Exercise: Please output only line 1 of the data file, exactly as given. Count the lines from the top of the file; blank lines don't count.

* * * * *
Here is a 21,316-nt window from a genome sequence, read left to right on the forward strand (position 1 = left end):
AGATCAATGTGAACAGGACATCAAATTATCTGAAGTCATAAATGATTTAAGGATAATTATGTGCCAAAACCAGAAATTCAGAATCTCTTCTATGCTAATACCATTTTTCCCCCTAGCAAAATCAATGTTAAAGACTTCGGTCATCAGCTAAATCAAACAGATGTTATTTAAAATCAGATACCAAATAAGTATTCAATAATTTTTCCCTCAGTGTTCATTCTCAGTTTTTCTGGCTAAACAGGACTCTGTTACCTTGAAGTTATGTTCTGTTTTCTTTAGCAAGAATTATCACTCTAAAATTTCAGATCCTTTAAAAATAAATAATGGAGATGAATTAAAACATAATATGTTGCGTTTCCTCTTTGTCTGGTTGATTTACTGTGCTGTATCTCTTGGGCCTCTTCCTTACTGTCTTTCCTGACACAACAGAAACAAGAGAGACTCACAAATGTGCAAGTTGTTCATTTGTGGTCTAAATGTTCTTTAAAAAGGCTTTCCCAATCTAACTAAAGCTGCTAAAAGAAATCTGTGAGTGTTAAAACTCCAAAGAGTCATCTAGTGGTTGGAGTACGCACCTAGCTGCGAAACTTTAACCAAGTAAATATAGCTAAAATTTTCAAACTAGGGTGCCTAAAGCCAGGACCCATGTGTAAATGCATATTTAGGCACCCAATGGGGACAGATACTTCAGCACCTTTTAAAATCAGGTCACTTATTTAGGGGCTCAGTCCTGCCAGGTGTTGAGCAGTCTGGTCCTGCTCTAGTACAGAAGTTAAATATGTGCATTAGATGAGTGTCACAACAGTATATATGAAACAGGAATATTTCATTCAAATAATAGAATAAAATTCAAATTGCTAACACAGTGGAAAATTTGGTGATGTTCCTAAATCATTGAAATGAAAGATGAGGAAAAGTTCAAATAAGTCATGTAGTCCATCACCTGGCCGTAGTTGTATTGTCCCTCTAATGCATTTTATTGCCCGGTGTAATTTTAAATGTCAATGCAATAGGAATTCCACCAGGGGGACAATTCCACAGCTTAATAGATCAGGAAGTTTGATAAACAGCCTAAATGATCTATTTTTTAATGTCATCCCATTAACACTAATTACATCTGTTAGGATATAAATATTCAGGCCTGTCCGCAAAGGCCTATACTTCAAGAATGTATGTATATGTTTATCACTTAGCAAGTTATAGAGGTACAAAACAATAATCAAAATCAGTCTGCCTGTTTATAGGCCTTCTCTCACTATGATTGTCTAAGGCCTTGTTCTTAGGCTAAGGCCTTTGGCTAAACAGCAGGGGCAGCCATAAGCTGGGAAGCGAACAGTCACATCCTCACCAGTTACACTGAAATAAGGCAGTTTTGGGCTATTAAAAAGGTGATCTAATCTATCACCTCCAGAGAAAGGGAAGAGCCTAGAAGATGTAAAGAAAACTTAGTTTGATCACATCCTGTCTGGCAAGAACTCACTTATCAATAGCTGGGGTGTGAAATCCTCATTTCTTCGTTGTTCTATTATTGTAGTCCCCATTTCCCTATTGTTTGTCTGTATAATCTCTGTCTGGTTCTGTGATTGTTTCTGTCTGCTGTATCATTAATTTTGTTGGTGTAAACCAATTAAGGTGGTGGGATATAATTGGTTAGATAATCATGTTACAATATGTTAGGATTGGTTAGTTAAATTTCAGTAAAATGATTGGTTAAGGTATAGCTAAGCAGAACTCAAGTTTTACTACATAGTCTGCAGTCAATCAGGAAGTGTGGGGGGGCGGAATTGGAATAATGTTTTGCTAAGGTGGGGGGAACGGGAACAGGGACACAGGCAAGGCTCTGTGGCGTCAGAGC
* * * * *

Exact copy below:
Here is a 21,316-nt window from a genome sequence, read left to right on the forward strand (position 1 = left end):